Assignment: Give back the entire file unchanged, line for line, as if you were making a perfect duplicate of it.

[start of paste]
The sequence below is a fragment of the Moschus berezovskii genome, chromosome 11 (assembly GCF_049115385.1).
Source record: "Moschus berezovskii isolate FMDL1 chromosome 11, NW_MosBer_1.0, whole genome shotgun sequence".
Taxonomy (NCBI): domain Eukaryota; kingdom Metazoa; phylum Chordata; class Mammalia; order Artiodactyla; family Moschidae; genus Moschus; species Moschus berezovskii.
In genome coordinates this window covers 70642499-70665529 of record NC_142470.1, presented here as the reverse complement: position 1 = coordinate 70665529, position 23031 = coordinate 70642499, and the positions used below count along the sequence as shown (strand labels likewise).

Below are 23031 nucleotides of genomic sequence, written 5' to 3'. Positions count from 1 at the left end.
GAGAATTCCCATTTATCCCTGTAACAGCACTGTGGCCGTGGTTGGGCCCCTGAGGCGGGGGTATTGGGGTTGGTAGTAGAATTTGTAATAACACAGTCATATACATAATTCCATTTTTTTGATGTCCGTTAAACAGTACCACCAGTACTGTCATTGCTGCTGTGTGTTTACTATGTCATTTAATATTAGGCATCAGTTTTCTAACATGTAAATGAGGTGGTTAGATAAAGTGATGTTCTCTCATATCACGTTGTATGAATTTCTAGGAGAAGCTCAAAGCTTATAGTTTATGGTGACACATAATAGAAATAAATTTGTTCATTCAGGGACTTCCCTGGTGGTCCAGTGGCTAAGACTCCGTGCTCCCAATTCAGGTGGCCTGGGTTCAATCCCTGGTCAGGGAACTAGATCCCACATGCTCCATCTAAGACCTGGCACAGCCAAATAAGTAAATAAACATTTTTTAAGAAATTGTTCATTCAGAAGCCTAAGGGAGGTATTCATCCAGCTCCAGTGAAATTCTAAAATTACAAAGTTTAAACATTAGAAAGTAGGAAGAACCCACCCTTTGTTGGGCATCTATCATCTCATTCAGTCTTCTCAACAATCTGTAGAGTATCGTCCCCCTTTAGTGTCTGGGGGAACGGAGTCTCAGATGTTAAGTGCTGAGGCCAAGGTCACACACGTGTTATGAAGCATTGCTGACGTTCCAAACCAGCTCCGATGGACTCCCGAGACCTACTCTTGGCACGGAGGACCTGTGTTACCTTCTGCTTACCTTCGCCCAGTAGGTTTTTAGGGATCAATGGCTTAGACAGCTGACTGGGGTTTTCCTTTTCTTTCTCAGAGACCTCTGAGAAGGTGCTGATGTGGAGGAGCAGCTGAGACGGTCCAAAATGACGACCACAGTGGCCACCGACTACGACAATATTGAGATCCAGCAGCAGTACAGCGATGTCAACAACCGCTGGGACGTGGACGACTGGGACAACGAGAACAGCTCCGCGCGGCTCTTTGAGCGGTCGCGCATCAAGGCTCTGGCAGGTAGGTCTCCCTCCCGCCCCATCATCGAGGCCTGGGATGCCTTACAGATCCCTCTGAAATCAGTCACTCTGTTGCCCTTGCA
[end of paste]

The sequence below is a fragment of the Moschus berezovskii genome, chromosome 11 (assembly GCF_049115385.1).
Source record: "Moschus berezovskii isolate FMDL1 chromosome 11, NW_MosBer_1.0, whole genome shotgun sequence".
Taxonomy (NCBI): domain Eukaryota; kingdom Metazoa; phylum Chordata; class Mammalia; order Artiodactyla; family Moschidae; genus Moschus; species Moschus berezovskii.
In genome coordinates this window covers 70642499-70665529 of record NC_142470.1, presented here as the reverse complement: position 1 = coordinate 70665529, position 23031 = coordinate 70642499, and the positions used below count along the sequence as shown (strand labels likewise).

Below are 23031 nucleotides of genomic sequence, written 5' to 3'. Positions count from 1 at the left end.
GAGAATTCCCATTTATCCCTGTAACAGCACTGTGGCCGTGGTTGGGCCCCTGAGGCGGGGGTATTGGGGTTGGTAGTAGAATTTGTAATAACACAGTCATATACATAATTCCATTTTTTTGATGTCCGTTAAACAGTACCACCAGTACTGTCATTGCTGCTGTGTGTTTACTATGTCATTTAATATTAGGCATCAGTTTTCTAACATGTAAATGAGGTGGTTAGATAAAGTGATGTTCTCTCATATCACGTTGTATGAATTTCTAGGAGAAGCTCAAAGCTTATAGTTTATGGTGACACATAATAGAAATAAATTTGTTCATTCAGGGACTTCCCTGGTGGTCCAGTGGCTAAGACTCCGTGCTCCCAATTCAGGTGGCCTGGGTTCAATCCCTGGTCAGGGAACTAGATCCCACATGCTCCATCTAAGACCTGGCACAGCCAAATAAGTAAATAAACATTTTTTAAGAAATTGTTCATTCAGAAGCCTAAGGGAGGTATTCATCCAGCTCCAGTGAAATTCTAAAATTACAAAGTTTAAACATTAGAAAGTAGGAAGAACCCACCCTTTGTTGGGCATCTATCATCTCATTCAGTCTTCTCAACAATCTGTAGAGTATCGTCCCCCTTTAGTGTCTGGGGGAACGGAGTCTCAGATGTTAAGTGCTGAGGCCAAGGTCACACACGTGTTATGAAGCATTGCTGACGTTCCAAACCAGCTCCGATGGACTCCCGAGACCTACTCTTGGCACGGAGGACCTGTGTTACCTTCTGCTTACCTTCGCCCAGTAGGTTTTTAGGGATCAATGGCTTAGACAGCTGACTGGGGTTTTCCTTTTCTTTCTCAGAGACCTCTGAGAAGGTGCTGATGTGGAGGAGCAGCTGAGACGGTCCAAAATGACGACCACAGTGGCCACCGACTACGACAATATTGAGATCCAGCAGCAGTACAGCGATGTCAACAACCGCTGGGACGTGGACGACTGGGACAACGAGAACAGCTCCGCGCGGCTCTTTGAGCGGTCGCGCATCAAGGCTCTGGCAGGTAGGTCTCCCTCCCGCCCCATCATCGAGGCCTGGGATGCCTTACAGATCCCTCTGAAATCAGTCACTCTGTTGCCCTTGCA